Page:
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The Mystery of Suffering.
THE SUFFERINGS OF CHRIST.
“ It became Him, for whom are all things, and by whom are all
things, in bringing many sons unto glory, to make the Captain of their salvation perfect through sufferings.”—HEBREWS ii. 10.
T HAVE already offered you one or two sug1 gestions tending to show that perfection of character was produced, and could only be produced, by means of suffering. I propose now to take a concrete example—viz., the character of Christ. In the present sermon I shall give you a slight sketch of His sufferings. In the next sermon we will endeavour to trace their effect in bringing about His perfection.
Well, to begin with, Christ was poor. The trade to which he was apprenticed would be anything but lucrative in a small village like Nazareth. The house in which he dwelt would be no better than the houses of artisans in Nazareth at the present day, which consist of but one room, serving at once for shop, kitchen, and bedroom : they are lighted only by the door, and are almost destitute of furniture. Thus, for thirty years Christ lived in one of the smallest houses, of the most disregarded village, of the most despised province, of a conquered land. His poverty must have caused Him suffering, not so much because of the privations it involved, as because it induced His contemporaries to despise His teaching. In those days, to be poor was to be contemptible. Hillel had said so, and that was enough. “ Is not this the carpenter ?” asked one. “Can any good thing come out of Nazareth.?” inquired another. “Out of Galilee ariseth no prophet,” said a third. All were agreed that it was absurd to look for moral or religious instruction from a man of such low extraction and such mean surroundings. Christ would be constantly reminded that His social position was the greatest barrier to His usefulness in the world.
Again, He suffered from the physical pains that flesh is heir to. In common with the fallen sons of the Father, He had to earn His bread by the sweat of His brow; and such earnings must sometimes involve pain. Christ suffered, too, like other men — and more than most men — from hunger and thirst, from exposure to heat and cold, from sleepless nights, and from the numberless and nameless ills that arise from a delicate constitution. We might have guessed that He could not be physically strong. There are souls that consume the bodies in which they dwell. Severe mental conflict and intense moral earnestness are rarely, if ever, combined with perfect health. Christ at any rate, we find from our New Testaments, was weak and frail. For example, He was weary with His journey to Samaria, and sat on the well to rest; but the disciples were not fatigued—they went away directly to buy food. In one of their discussions the Jews said to Him, “Thou art not yet fifty years old, and hast thou seen Abraham ?” They did not guess, owing to His worn and wasted appearance, that He was little more than thirty. He fainted under the burden of the cross; but the other prisoners did not faint. He died, moreover, more quickly than was usually the case; so that when the soldiers came, according to custom, to put an end to His torture, they found Him already dead.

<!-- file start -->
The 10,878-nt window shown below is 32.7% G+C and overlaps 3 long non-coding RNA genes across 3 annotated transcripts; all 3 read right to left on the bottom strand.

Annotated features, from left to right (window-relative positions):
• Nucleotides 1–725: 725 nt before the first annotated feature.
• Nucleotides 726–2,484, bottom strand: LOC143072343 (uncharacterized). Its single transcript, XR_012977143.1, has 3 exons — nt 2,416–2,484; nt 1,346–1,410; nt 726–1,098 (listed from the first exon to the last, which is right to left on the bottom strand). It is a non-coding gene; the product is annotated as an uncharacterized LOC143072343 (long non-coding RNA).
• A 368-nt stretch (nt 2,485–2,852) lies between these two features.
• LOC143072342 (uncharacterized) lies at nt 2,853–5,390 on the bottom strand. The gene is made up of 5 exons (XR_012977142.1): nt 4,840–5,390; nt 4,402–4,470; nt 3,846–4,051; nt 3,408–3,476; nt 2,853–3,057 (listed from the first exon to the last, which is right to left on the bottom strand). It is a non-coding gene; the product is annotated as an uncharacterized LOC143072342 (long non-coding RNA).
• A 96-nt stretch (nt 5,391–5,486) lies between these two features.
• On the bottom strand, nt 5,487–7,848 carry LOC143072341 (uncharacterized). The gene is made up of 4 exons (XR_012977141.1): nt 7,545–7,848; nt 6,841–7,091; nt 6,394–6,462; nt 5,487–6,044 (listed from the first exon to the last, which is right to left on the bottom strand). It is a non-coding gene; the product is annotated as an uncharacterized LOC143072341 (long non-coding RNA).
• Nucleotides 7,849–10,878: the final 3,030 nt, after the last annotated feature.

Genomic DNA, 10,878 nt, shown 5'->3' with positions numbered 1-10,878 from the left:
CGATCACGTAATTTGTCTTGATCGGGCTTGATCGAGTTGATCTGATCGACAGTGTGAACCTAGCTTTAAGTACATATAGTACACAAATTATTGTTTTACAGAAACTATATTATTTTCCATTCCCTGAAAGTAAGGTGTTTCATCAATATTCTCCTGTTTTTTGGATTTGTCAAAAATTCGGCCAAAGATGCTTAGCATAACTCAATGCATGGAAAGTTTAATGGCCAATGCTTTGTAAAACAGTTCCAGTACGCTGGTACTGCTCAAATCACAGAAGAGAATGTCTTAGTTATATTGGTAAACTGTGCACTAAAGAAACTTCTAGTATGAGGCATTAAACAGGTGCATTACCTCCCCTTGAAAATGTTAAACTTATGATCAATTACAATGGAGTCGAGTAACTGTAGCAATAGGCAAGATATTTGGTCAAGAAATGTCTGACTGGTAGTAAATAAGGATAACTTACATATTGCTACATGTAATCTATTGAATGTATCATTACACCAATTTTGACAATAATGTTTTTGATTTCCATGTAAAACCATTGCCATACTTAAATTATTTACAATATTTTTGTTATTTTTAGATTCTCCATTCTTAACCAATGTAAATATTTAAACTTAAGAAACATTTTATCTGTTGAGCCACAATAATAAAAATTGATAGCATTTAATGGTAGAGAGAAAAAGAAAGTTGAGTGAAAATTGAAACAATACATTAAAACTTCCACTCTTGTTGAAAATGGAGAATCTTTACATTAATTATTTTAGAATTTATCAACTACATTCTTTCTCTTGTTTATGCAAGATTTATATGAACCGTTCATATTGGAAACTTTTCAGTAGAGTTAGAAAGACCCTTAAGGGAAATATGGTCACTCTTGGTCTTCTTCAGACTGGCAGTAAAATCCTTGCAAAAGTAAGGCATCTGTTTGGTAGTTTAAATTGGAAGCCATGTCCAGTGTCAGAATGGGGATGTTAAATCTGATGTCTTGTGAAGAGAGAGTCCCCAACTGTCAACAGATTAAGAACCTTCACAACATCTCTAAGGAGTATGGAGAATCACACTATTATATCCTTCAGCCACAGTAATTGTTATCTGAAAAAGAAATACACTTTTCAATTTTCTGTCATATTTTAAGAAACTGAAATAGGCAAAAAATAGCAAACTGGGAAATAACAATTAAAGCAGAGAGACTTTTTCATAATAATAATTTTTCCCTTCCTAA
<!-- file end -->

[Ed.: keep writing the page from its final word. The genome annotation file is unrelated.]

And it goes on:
choly in other respects may be a man's life, if only he have a happy home. In that case, in spite of all his troubles, his is an enviable lot. However isolated and worried he may feel when in the outside world, if there be somewhere a spot which he calls home, and which really deserves that name, then he is a happy man. Though his lot may have been cast in a desert, yet it is a desert that contains an oasis, to which he can constantly return. There are to be found sparkling streams and refreshing shade; and there the wayworn, footsore traveller may rest and be refreshed. There, for a little season, the weary can find repose and the sorrowing sympathy. There, by the subtle power of love, burdens are lightened, disappointments are alleviated, and the saddest heart is cheered. I imagine there would be many more madmen and suicides in the world than there are, were it not for the blessedness of home. But Christ was homeless. “The foxes have holes,” He said, “ and the birds of the air nests; but the Son of Man hath not where to lay His head.”
Once more. Christ suffered from intellectual, moral, and social isolation. He was very little appreciated by any one, and entirely misunderstood by all. He felt that He was born to a
godlike work. A mysterious purpose lay in His heart, which was to lead the Father's fallen sons to glory. The very nature of this purpose would, as Dr Young remarks, make Him more keenly susceptible, and more eagerly desirous for sympathy. But in regard to the one great object of His life, He stood entirely alone. The Pharisees and Scribes, and the upper classes generally, opposed Him, not only on account of His poverty, but also on account of His doctrines. He had kind words for the publicans and harlots, but none for them. The common people at first heard Him gladly; but when they found He had no intention of improving their earthly circumstances, they became dissatisfied. As Christ put it, they only followed Him because of the miracle of the loaves. They wanted bread for the body, not food for the mind. His own relations, too, were an obstacle in His path. “Not even His brethren believed on Him." Christ must have suffered inexpressibly in seeing how little spiritual good He was accomplishing. His very disciples seemed to make no progress. They understood Him as little at the end of His ministry as at the beginning. For example, Philip said, “Lord, show us the Father.” He did not perceive that Christ's whole life had been one prolonged